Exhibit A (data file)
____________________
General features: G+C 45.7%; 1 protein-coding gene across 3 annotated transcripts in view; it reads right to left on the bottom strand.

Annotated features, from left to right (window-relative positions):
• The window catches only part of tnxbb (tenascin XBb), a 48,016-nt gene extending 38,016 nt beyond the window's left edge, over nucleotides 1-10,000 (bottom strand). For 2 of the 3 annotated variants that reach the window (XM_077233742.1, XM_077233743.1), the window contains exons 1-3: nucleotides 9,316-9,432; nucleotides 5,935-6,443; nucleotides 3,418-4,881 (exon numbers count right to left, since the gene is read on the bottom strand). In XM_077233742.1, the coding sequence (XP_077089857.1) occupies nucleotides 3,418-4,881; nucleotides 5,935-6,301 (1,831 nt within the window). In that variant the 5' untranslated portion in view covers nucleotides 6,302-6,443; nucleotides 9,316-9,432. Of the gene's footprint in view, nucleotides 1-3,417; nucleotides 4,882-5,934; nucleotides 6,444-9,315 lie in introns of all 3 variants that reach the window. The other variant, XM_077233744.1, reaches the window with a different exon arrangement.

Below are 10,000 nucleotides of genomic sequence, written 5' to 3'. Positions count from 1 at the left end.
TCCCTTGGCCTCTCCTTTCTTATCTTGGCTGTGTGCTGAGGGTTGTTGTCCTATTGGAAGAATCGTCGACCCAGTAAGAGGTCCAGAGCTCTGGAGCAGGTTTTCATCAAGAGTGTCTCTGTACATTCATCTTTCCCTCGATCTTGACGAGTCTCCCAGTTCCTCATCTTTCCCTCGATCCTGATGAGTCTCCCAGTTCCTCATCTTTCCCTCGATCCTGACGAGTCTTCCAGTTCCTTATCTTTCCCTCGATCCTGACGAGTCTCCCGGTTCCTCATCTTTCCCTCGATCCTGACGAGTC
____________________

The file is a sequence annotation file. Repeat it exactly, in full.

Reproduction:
General features: G+C 45.7%; 1 protein-coding gene across 3 annotated transcripts in view; it reads right to left on the bottom strand.

Annotated features, from left to right (window-relative positions):
• The window catches only part of tnxbb (tenascin XBb), a 48,016-nt gene extending 38,016 nt beyond the window's left edge, over nucleotides 1-10,000 (bottom strand). For 2 of the 3 annotated variants that reach the window (XM_077233742.1, XM_077233743.1), the window contains exons 1-3: nucleotides 9,316-9,432; nucleotides 5,935-6,443; nucleotides 3,418-4,881 (exon numbers count right to left, since the gene is read on the bottom strand). In XM_077233742.1, the coding sequence (XP_077089857.1) occupies nucleotides 3,418-4,881; nucleotides 5,935-6,301 (1,831 nt within the window). In that variant the 5' untranslated portion in view covers nucleotides 6,302-6,443; nucleotides 9,316-9,432. Of the gene's footprint in view, nucleotides 1-3,417; nucleotides 4,882-5,934; nucleotides 6,444-9,315 lie in introns of all 3 variants that reach the window. The other variant, XM_077233744.1, reaches the window with a different exon arrangement.

Below are 10,000 nucleotides of genomic sequence, written 5' to 3'. Positions count from 1 at the left end.
TCCCTTGGCCTCTCCTTTCTTATCTTGGCTGTGTGCTGAGGGTTGTTGTCCTATTGGAAGAATCGTCGACCCAGTAAGAGGTCCAGAGCTCTGGAGCAGGTTTTCATCAAGAGTGTCTCTGTACATTCATCTTTCCCTCGATCTTGACGAGTCTCCCAGTTCCTCATCTTTCCCTCGATCCTGATGAGTCTCCCAGTTCCTCATCTTTCCCTCGATCCTGACGAGTCTTCCAGTTCCTTATCTTTCCCTCGATCCTGACGAGTCTCCCGGTTCCTCATCTTTCCCTCGATCCTGACGAGTC